I’m far away from Washington DC today. Actually, I’m a lot closer to Russia than I am to DC and that makes me an expert on Russia. Wait, someone else said that (although the people next to me and Amy at dinner last night were speaking Russian.)
But my friend the Internets (actually, the Web) brought DC closer to me today. While I’m only involved in a handful of things related to politics and DC, several of them popped up somewhere in my world in the last two days. So, I thought I’d share them with you.
Let’s start with software patents. I’m still seriously bummed about Bilski – not the specific ruling, but the fact that in my opinion the Supreme Court wimped out on something that is very important. Several friends have told me that the Supreme Court did exactly what they were supposed to – they ruled on a vary narrow and specific issue that was put before them. A few other friends of mine, including several lawyers that know a lot about the Supreme Court, said it looked like the Supreme Court came close to making a significant and profound ruling – with plenty of hints buried in the stuff Justice Stevens wrote. I can’t interpret any of the Supreme Court inside baseball, but I do know how I feel about software patents and expressed my frustration in an article that I co-authored with Paul Kedrosky titled Software Patents Need to Be Abolished that showed up in the Huffington Post yesterday. In case you need more evidence around the stupidity of the whole situation, take a look at the crap van Rijn is going through. Or maybe this patent from Microsoft on “how to turn a page in an electronic book.”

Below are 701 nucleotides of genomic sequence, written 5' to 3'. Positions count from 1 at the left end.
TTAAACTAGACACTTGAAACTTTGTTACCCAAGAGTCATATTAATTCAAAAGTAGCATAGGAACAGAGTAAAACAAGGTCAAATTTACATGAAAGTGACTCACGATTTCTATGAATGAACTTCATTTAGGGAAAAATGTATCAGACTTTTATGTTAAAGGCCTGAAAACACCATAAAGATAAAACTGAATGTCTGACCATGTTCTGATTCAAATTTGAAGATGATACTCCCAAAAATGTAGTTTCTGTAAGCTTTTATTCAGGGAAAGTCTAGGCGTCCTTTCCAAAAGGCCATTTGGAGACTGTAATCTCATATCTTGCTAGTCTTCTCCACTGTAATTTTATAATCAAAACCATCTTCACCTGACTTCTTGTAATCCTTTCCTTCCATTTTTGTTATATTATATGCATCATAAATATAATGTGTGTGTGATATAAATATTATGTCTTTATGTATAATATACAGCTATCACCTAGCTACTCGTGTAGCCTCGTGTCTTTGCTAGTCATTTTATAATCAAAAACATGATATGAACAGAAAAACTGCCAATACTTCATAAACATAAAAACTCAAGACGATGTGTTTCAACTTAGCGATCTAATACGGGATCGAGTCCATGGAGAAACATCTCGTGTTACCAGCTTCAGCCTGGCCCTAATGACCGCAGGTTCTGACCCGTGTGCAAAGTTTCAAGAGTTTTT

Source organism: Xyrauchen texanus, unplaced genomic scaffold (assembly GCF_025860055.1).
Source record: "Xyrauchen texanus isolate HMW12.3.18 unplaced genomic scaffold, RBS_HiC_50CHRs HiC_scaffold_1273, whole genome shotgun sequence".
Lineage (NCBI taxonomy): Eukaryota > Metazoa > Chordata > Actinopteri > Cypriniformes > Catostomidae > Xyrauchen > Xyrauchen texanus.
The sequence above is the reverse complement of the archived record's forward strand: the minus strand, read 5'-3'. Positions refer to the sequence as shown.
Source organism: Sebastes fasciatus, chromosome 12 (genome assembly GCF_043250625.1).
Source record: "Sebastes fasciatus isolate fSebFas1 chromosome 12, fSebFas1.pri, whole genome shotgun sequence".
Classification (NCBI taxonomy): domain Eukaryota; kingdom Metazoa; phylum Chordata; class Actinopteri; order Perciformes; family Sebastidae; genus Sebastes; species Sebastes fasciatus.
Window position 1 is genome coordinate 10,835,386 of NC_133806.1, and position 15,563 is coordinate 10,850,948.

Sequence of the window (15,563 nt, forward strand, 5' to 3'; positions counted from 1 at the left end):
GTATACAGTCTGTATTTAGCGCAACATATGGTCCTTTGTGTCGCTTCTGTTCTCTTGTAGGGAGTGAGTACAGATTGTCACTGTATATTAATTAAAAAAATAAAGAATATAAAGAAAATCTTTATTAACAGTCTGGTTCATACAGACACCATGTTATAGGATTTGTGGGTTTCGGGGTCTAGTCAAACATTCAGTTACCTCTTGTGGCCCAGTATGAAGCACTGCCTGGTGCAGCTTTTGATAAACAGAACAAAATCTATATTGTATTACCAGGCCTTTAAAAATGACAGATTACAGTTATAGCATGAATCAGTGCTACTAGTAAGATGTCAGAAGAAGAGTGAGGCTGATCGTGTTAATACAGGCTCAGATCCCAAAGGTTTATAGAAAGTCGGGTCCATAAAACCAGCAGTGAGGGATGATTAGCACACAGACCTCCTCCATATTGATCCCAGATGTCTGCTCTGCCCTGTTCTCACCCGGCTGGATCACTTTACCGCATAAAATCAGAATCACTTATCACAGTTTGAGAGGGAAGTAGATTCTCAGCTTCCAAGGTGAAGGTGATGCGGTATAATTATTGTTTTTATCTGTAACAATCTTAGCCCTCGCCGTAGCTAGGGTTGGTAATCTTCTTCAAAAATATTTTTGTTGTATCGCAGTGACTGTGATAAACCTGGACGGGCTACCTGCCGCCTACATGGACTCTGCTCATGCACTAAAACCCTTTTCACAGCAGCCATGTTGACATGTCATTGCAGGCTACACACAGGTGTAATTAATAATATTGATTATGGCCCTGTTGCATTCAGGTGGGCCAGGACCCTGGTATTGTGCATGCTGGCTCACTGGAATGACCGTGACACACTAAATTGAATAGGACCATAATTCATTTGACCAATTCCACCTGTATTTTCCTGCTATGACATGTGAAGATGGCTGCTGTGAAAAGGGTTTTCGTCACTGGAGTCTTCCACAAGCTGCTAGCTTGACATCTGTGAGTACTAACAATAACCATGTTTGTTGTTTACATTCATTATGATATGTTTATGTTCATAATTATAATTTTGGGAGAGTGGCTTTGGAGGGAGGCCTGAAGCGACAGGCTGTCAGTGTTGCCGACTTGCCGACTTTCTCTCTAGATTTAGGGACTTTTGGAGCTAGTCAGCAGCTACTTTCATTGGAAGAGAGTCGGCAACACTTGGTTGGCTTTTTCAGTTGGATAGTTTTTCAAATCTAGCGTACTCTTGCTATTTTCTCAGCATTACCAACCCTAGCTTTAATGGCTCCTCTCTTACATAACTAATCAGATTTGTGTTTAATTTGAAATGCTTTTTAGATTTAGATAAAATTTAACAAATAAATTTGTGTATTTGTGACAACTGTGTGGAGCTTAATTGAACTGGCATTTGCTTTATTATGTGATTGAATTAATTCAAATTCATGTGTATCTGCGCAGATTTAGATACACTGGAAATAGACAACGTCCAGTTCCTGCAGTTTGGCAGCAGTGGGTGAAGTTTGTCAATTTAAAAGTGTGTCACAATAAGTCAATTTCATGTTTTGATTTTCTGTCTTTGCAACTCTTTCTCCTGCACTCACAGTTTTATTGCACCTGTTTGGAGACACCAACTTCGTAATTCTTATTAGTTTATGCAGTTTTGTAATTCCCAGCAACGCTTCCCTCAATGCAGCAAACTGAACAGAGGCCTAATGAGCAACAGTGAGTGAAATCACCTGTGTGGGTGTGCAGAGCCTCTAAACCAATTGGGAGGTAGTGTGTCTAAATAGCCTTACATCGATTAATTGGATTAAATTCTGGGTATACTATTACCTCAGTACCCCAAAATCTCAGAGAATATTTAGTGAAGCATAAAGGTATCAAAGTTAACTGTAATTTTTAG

DC Topic #2 is the Startup Visa. Inc. Magazine has a great article about the issue and the Startup Visa titled The Immigrant Advantage. My friends Kevin Mann (British) and Thanavath Jaroenvanit (French) – both of TechStars Boulder 2008 – co-founders of Graphic.ly – and one of my inspirations for the Startup Visa movement) are prominently featured. And the Kauffman Foundation just came out with a study that concludes that Job Growth is Entirely Driven by Startups. I’ve had a few encouraging conversations about the Startup Visa movement recently, including hearing about a new co-sponsor of the Senate Bill (“The Startup Visa Act of 2010”) as well as talking to a handful of prominent organizations that are close to signing up to get behind it.
Finally, LeBron James has apparently signed with the Miami Heat. I have no idea what that has to do with DC, other than I’m sure the Wizards were trying to get him also.